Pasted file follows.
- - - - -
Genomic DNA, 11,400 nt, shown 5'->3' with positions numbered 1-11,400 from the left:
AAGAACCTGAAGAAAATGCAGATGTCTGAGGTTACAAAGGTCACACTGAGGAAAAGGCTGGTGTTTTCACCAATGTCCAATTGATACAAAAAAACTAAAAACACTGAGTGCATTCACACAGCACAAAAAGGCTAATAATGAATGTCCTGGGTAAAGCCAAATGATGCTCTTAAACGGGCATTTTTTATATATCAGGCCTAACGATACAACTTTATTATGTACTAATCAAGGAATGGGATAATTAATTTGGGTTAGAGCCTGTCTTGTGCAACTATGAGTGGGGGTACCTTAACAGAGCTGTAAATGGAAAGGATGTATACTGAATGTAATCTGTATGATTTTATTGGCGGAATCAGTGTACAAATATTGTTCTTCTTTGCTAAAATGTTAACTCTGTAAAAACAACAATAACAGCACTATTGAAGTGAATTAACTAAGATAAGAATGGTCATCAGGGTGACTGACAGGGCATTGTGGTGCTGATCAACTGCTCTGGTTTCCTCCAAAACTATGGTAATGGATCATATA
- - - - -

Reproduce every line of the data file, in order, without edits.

Genomic DNA, 11,400 nt, shown 5'->3' with positions numbered 1-11,400 from the left:
AAGAACCTGAAGAAAATGCAGATGTCTGAGGTTACAAAGGTCACACTGAGGAAAAGGCTGGTGTTTTCACCAATGTCCAATTGATACAAAAAAACTAAAAACACTGAGTGCATTCACACAGCACAAAAAGGCTAATAATGAATGTCCTGGGTAAAGCCAAATGATGCTCTTAAACGGGCATTTTTTATATATCAGGCCTAACGATACAACTTTATTATGTACTAATCAAGGAATGGGATAATTAATTTGGGTTAGAGCCTGTCTTGTGCAACTATGAGTGGGGGTACCTTAACAGAGCTGTAAATGGAAAGGATGTATACTGAATGTAATCTGTATGATTTTATTGGCGGAATCAGTGTACAAATATTGTTCTTCTTTGCTAAAATGTTAACTCTGTAAAAACAACAATAACAGCACTATTGAAGTGAATTAACTAAGATAAGAATGGTCATCAGGGTGACTGACAGGGCATTGTGGTGCTGATCAACTGCTCTGGTTTCCTCCAAAACTATGGTAATGGATCATATA